Updated Oct 31, 2022 - Politics & Policy

Affirmative action is at death's door at the Supreme Court

Illustration of a cracked mortar board.

Illustration: Shoshana Gordon/Axios

The end of affirmative action, at least on college campuses, is almost certainly near.

The big picture: The Supreme Court said in 2003 that colleges and universities could consider race as a factor when deciding which students to admit, for the sake of building a diverse student body. But now, the much more conservative court appears to be changing its mind.

Driving the news: The court is set to hear oral arguments on Monday over the admissions processes at Harvard and the University of North Carolina, both of which give a little extra weight to applicants who come from certain underrepresented groups.

  • Life is full of surprises, but the court has sent just about every conceivable signal that it’s likely to put a stop to those sorts of policies.

Why it matters: Harvard and UNC — supported by a host of other schools, as well as business organizations — argue that diversity is essential to the educational experience and that the only effective way to ensure diversity is to make it an explicit part of the admissions process.

  • But they’ll be making that argument to a court that is extremely skeptical of any sort of racial preference.
  • “The way to stop discrimination on the basis of race is to stop discriminating on the basis of race,” Chief Justice John Roberts wrote in a 2007 opinion about the use of race when assigning kids to public schools.
  • From voting rights to K-12 education to employment law and probably now college admissions, the court over the past several years has consistently knocked down programs that tried to correct racial inequities by explicitly taking race into account.

This is all largely one man’s doing. Conservative activist Ed Blum has organized and funded a slew of high-profile lawsuits explicitly designed to get the court to strike down affirmative action.

  • He orchestrated a 2013 case in which a white student sued because she didn’t get into the University of Texas — and the sequel, in which the same student came back to the high court again in 2016.
  • This time around, the named plaintiffs are not only white students but also Asian Americans, who say they’ve been discriminated against because of the way Harvard and UNC give preference to applications from Black and Hispanic students.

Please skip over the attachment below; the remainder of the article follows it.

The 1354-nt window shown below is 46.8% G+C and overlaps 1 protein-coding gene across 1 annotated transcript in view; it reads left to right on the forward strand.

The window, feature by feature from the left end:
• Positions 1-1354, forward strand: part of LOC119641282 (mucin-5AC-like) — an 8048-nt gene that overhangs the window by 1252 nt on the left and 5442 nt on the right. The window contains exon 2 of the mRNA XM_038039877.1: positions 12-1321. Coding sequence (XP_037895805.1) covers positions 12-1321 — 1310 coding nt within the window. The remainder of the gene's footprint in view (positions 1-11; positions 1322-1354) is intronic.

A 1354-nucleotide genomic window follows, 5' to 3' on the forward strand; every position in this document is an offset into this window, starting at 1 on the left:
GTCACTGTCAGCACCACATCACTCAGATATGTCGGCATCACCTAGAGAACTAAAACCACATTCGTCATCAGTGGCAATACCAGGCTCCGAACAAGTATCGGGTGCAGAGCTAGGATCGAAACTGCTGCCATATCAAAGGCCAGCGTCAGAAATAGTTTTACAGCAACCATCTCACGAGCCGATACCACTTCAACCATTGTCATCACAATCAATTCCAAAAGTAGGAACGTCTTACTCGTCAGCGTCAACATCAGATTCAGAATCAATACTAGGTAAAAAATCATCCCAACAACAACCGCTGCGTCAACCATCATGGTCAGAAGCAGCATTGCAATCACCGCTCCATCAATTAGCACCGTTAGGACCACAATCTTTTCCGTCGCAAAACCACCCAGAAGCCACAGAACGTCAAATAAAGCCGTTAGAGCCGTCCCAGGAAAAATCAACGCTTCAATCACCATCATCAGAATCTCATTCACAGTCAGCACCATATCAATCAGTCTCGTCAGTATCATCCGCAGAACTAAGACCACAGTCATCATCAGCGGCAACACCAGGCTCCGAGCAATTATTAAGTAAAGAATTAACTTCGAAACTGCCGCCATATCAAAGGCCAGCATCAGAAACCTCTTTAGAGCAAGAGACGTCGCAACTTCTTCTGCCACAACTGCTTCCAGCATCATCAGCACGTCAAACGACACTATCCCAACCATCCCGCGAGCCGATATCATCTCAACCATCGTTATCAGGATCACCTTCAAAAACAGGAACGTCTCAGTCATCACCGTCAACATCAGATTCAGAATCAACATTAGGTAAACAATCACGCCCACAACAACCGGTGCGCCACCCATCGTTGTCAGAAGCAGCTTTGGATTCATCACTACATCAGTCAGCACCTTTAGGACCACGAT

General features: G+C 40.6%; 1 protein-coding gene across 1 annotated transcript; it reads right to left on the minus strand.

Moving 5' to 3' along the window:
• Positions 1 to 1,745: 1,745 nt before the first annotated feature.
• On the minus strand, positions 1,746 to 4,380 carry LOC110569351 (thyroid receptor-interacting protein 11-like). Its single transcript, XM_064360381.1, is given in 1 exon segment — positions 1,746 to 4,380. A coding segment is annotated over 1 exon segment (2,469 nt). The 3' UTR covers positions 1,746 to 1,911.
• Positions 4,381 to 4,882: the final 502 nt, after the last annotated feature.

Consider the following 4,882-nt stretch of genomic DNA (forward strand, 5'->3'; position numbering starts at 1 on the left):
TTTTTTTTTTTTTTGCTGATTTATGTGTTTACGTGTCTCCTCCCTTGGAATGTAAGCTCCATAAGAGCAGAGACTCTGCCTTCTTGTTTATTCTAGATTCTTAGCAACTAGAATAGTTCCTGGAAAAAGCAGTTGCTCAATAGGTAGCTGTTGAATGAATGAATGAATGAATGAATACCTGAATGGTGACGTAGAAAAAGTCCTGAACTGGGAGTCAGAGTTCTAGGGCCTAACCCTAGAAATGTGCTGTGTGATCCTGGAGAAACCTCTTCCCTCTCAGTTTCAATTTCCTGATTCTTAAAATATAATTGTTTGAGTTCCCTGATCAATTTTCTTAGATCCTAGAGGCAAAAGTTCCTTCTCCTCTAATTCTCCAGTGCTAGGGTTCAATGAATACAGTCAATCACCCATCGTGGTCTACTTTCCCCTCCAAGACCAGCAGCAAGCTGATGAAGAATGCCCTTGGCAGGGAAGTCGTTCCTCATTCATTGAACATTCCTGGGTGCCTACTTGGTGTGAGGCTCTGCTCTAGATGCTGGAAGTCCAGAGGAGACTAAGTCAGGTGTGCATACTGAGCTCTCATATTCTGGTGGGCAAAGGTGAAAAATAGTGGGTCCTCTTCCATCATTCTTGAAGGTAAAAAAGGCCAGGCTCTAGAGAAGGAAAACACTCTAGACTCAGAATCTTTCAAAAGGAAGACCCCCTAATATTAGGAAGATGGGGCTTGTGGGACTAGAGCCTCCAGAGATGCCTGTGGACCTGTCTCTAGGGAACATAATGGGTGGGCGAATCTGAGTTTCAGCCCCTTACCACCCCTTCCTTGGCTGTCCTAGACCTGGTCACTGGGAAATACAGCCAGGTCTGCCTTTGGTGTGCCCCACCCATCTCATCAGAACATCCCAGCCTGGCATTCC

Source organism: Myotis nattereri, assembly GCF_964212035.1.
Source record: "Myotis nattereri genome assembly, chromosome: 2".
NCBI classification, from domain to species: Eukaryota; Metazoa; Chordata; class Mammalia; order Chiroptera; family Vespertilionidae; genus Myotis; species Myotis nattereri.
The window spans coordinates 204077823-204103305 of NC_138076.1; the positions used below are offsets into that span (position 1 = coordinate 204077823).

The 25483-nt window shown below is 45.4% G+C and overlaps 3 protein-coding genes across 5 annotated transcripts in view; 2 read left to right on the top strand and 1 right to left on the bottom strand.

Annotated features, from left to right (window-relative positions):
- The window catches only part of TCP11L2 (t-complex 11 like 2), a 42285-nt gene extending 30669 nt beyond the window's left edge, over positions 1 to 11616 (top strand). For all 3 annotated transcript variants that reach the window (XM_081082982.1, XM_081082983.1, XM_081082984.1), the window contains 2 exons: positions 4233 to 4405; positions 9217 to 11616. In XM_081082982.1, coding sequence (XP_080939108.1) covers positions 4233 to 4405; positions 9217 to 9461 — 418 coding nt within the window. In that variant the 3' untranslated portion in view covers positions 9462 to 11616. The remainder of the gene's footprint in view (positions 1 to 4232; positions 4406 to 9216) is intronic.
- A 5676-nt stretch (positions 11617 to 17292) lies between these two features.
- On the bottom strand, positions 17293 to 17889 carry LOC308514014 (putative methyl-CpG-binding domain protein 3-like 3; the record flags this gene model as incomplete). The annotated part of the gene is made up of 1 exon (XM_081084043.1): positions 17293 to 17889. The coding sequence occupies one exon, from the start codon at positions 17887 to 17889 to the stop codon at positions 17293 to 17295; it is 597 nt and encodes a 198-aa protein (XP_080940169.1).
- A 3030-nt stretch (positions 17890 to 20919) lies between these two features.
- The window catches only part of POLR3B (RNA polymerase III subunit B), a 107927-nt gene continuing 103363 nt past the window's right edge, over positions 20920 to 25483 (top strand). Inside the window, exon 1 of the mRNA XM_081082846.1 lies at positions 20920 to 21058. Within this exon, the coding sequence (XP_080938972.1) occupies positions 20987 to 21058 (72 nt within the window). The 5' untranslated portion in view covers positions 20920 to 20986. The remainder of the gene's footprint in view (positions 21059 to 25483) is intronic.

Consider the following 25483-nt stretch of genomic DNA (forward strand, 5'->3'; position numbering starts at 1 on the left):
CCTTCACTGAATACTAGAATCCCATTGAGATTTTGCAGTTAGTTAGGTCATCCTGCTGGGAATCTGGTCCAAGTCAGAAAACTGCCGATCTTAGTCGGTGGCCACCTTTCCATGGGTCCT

• This is not a particularly secretive endeavor. Blum is open about the fact that this is, effectively, a campaign, and that he is the campaign manager.
  • "I'm a one-trick pony," Blum recently told Reuters. "I hope and care about ending these racial classifications and preferences in our public policy."
  • Blum also had a hand in the landmark case that nullified a key section of the Voting Rights Act — another instance in which the conservative court said policies designed to offset a history of discrimination had outlived their usefulness.

Between the lines: The fact that it’s a 6-3 conservative court is part of the reason legal experts believe affirmative action is likely to lose, but there are other signs, as well.

  • Lower courts in both the Harvard and UNC lawsuits upheld the schools’ admissions policies. If a majority of the Supreme Court thought those were the right decisions, there wouldn’t be much reason to agree to hear an appeal.
  • The Supreme Court also took the UNC case before a federal appeals court had ruled. Taking a case faster than usual, with no disagreement among lower courts, is widely seen as a sign that the Supreme Court wants to at least chip away at its affirmative-action precedents, if not overturn them — and as we’ve all learned, this court is willing to go all the way when it wants to.
  • Justice Ketanji Brown Jackson has recused herself from the Harvard case. She was unlikely to be on the winning side anyway, but without her vote, it’ll be that much harder for the liberals to cobble together a majority.

What’s next: Oral arguments begin at 10am Monday. The Harvard case will go first, then UNC. You can listen to the arguments live on the court’s website.

  • A ruling is expected by the summer.
Go deeper